Mordovia, a Zubr-class hovercraft, deploying marines during Zapad-09, in which Russia rehearsed occupying the Baltic States. Photo: Kremlin.ru
According to the report, The Coming Storm, the exercise, from March 21st to March 25th, appeared to be preparation for a possible invasion of the Baltic States.
“The scenario included the speedy seizure of northern Norway, the Åland islands…,the Swedish island of Gotland and the Danish island of Bornholm,” the report reads. “If carried out successfully, control of those territories would make it all but impossible for NATO allies to reinforce the Baltic states.”
Norwegian defence minister Ine Eriksen Søreide declined to comment on the details of the report, but agreed that Russian exercises had changed their character.
“We are active, have a good understanding of the situation in our region, and are following developments closely,” she told Norway's VG newspaper. “As I have pointed out repeatedly, we are seeing increased complexity in Russian exercises in our region.”
The report, written by Edward Lucas, a former correspondent for the Economist newspaper, is intended to inject a new urgency into security discussions in the Nordic countries.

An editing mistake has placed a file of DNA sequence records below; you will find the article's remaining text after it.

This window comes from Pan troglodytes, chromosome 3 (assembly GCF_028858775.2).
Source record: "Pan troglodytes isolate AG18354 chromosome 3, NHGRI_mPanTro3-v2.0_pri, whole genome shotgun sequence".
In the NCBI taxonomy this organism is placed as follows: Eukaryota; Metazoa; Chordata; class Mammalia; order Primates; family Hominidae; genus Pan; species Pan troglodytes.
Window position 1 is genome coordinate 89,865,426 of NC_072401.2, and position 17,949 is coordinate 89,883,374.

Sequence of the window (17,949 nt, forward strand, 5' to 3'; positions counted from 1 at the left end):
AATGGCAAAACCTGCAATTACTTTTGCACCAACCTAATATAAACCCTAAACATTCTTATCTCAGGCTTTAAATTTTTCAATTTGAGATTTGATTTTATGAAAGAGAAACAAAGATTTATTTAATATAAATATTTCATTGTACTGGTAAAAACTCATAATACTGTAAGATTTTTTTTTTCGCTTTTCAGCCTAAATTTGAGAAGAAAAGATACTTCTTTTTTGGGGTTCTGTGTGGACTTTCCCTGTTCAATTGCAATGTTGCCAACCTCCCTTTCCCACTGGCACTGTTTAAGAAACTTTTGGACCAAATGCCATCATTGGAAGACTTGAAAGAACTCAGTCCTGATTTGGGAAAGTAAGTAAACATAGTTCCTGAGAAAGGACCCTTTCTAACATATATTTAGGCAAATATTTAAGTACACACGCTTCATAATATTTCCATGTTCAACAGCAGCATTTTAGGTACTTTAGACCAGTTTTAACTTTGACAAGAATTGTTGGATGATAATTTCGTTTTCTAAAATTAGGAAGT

“The central message of this report is that if the region’s security is not improved, Nato, the world’s most successful military alliance, could be revealed as powerless, perhaps without even a shot being fired.”
Lucas warns that while Russia probably does not wish to restore the Warsaw Pact, “it has clear economic interests in the Arctic”, making its renewed belligerence particularly threatening to Norway.
He also does entirely discount the possibility of Russia invading the region.
“It is possible, though unlikely, that Russia is indeed planning a surprise full-scale military attack on the
Baltic states, their Nordic neighbors and Poland,” he writes, although he concedes that doing so would mean moving troops from the borders of Eastern Ukraine.
However, if it did happen, he warns, Nato would be in a difficult position.
“An operation in the Baltic sea region (for example, seizing the Swedish island of Gotland) could be mounted rapidly and effectively,” he argues. “It would also be possible to invade one of the Baltic states and reach the coast within a matter of a few hours.”
This would allow Russian forces to secure their new conquests before Nato has a chance to react.
“Would the West use military force to regain these territories, perhaps in the face of a nuclear threat from Russia? Or would it try to negotiate?” he asks.
The report calls for Nato countries such as Norway and Denmark, as well as their non-Nato neighbours Sweden and Finland to bolster their security position rapidly.
It warns that as well as its low levels of military spending, the region is also divided and disunited, with Norway feeling that other countries do not appreciate its concerns.
“Norway, which has by far the largest interests in the Arctic, fears that the other countries do not understand the threats and opportunities it faces,” Lucas writes.